# Physics Photo of the Week

## March 2, 2012

Galileo's Famous Experiment - Falling rate of two highly unequal mass objects.
Discussion by Allison Giles

When a bowling ball and a golf ball are dropped from the same height, at the same time, which do you expect to hit the ground first? Many assume that the bowling ball will land before the golf ball; after all it is heavier. Because it has more mass, shouldn’t it land first? Wouldn’t it fall faster? This is not the case, however. In fact, the balls both accelerate at the same rate.

This is all thanks to Sir Isaac Newton’s second law of motion. This law says that when you calculate acceleration, you use the formula A=F/M, which means acceleration is equal to the force divided by the mass of the object.  A bowling ball has about 160 times the mass of a golf ball. This means that the Mass in the denominator of the formula should be 160 times greater than the mass of the golf ball. If this were the only factor that was changed, it would mean that the bowling ball would accelerate at a much slower rate than the golf ball, and hit the ground much later. However, since the mass is 160 times larger the force of gravity on the bowling ball is also 160 times greater. Both the numerator and the denominator are multiplied by 160, the ratio remains the same because both 160 factors in the numerator and the denominator cancel out.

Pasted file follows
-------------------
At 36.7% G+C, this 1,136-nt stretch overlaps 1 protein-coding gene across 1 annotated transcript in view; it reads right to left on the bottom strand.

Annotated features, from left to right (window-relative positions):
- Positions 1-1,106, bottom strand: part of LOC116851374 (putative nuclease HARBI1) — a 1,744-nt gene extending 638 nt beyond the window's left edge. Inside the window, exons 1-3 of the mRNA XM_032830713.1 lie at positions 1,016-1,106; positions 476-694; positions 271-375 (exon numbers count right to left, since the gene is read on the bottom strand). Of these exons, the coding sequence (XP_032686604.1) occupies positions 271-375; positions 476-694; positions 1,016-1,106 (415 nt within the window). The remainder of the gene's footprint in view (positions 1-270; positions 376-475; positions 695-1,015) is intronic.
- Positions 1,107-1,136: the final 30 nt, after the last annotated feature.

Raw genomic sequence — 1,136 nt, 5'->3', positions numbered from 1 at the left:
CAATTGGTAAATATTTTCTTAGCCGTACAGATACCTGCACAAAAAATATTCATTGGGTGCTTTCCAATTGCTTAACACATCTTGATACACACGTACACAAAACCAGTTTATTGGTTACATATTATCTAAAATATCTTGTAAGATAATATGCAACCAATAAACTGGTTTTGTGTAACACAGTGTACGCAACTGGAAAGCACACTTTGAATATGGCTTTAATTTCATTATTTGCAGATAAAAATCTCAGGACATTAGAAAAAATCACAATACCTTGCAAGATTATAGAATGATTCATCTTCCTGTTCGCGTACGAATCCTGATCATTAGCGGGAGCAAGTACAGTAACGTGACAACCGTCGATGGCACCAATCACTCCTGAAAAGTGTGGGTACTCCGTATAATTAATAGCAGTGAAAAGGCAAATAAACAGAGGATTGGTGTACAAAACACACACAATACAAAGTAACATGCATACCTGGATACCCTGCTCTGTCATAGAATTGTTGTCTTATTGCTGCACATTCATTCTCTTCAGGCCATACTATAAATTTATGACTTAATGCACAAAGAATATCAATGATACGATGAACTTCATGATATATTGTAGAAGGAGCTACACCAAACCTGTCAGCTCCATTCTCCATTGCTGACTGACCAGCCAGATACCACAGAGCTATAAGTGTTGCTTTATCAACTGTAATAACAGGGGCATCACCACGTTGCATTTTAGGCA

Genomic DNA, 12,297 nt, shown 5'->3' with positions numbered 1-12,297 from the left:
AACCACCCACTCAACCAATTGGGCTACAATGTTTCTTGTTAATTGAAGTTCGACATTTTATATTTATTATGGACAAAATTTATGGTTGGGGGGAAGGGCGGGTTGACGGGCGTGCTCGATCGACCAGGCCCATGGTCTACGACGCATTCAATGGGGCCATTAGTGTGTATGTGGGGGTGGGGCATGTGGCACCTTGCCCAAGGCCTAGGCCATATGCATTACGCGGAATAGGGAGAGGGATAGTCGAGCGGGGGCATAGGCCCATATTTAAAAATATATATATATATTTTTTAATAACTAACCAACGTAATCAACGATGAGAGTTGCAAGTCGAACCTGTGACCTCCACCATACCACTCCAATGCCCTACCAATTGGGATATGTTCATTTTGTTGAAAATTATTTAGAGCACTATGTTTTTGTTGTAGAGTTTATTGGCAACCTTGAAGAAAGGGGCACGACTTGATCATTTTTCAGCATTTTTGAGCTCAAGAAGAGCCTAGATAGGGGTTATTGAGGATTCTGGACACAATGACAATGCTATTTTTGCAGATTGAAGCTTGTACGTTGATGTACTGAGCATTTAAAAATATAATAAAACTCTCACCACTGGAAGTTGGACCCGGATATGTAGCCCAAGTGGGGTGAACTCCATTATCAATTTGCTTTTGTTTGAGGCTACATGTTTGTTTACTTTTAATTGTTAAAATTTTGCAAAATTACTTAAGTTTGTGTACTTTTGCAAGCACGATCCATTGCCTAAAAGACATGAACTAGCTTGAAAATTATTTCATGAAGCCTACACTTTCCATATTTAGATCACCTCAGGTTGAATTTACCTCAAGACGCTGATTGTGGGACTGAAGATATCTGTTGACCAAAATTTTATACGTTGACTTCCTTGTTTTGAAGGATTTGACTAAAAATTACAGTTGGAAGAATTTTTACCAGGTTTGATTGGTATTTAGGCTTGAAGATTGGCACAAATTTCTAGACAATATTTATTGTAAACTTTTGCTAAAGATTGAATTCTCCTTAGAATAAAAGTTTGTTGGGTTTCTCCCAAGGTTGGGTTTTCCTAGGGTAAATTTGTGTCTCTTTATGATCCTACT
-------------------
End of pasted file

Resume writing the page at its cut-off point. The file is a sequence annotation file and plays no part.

A=160F/160M = F/M

The acceleration of the bowling ball becomes equal to the acceleration of the golf ball, so they hit the ground at the same time if they are released at the same time.

In the video clip, Zazie Tobey happened to release the golf ball a tiny bit earlier and the golf ball actually lands a little bit ahead of the bowling ball.  It is difficult to control the letting-go times.

Both Zazie and Allison are students enrolled in Earth, Light, and Sky at Warren Wilson College.

Physics Photo of the Week is published weekly during the academic year on Fridays by the Warren Wilson College Physics Department. These photos feature interesting phenomena in the world around us.  Students, faculty, and others are invited to submit digital (or film) photographs for publication and explanation. Atmospheric phenomena are especially welcome. Please send any photos to dcollins@warren-wilson.edu.

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